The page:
The international condemnation received over the recent decision to ban female students from attending grades 7-12 education may have tempered beliefs that international recognition would be forthcoming.
Opposition groups are now actively promoting an anti-Taliban agenda on social media and appear to be growing their audiences, increasing the threat the internet poses to the Taliban. Furthermore, the Taliban have consistently been outmaneuvered on social media by opposition groups, activists, and journalists.
China’s offer of technological assistance may have been self-serving and tied to the recently announced economic compacts between the Taliban and China. China, although not militarily at odds with the Taliban, has expressed concerns over their historical ties to terrorists. Having a big hand in setting up the new Afghan internet would allow them to monitor the activity of the Taliban and possibly internet users in Afghanistan.
It is not yet clear what internet access might look like in Afghanistan following restrictions. Social media and messaging applications will certainly be under scrutiny or banned. We believe restrictions will roll out over time, and censorship will be increased gradually—not because the intent is not there, but due to a lack of capacity.
The world was surprised the Taliban did not immediately ban the internet after coming into power. It now seems that the Taliban wanted to present a new face to the world and strategically decided to be moderate where they could. Implementing universally draconian measures from day one would have irrevocably damaged their regional and international diplomacy campaign.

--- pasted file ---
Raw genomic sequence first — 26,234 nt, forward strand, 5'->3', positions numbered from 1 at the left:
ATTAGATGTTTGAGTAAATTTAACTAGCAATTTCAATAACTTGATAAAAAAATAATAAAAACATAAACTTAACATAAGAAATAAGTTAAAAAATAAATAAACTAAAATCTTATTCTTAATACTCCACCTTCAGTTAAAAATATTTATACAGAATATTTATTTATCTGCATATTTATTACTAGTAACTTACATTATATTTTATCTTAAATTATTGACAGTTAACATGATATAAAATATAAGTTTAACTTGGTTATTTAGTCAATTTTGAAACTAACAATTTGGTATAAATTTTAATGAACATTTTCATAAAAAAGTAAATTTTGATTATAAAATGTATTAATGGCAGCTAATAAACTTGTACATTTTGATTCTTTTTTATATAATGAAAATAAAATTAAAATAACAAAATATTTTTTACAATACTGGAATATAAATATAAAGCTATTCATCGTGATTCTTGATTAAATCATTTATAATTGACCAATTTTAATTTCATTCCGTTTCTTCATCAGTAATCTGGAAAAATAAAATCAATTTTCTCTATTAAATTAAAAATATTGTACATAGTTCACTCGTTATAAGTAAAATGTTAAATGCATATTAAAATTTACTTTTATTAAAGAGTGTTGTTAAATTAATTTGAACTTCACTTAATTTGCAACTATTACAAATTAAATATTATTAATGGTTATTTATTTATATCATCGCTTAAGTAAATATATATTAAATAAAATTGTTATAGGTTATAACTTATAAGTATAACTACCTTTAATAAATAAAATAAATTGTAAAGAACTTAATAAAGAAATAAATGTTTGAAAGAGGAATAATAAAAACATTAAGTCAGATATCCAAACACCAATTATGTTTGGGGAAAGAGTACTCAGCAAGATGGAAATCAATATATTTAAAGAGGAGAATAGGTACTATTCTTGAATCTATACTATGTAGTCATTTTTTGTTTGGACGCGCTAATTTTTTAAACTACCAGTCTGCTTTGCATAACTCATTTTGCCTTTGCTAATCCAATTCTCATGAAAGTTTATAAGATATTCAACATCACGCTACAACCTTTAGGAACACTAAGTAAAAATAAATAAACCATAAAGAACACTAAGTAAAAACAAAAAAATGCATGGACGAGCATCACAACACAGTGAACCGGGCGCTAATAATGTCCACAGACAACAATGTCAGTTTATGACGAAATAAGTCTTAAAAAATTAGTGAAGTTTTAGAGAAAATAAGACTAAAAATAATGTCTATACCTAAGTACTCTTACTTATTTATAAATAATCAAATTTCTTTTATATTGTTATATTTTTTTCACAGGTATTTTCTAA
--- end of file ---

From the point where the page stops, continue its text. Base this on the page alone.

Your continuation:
However, at this point the Taliban are facing increasingly active challenges from various opposition groups. Despite their assurances that they are maintaining complete control of the country, firefights and attacks are picking up in frequency and effectiveness. Adding to the Taliban’s urgency, opposition groups appear to be more effective than the Taliban at online information campaigns. As a result, the Taliban are first and foremost attempting to interdict negative press and disrupt online coordination of armed opposition. How effective that will be remains to be seen.
In some ways, reducing internet access is a logical step for an authoritarian, oppressive regime. They have more control of the narrative this way. More nuanced restrictions mean senior Taliban would be able to continue internet use as desired and utilize technology as an effective public communication tool, while simultaneously cutting off public access and dramatically reducing international accountability by stopping the current outpouring of videos, images, and stories exposing the Taliban’s abuses and shortcomings. Additionally, internet access could be narrowly used by the Taliban for economic benefit, while opposition groups are prevented from easily coordinating.
However, the Afghan public could still respond dramatically to being cut off from the outside world in this manner, as many “new guard” Taliban have warned. Mass protests may result, and violence could be forthcoming.
Groups involved in evacuation efforts should be prepared to implement secondary communication plans in the event social media and messaging apps are disrupted.
One way to manage these restrictions is obtaining email addresses for Afghans stuck in-country as email communications may be one of the last methods disrupted.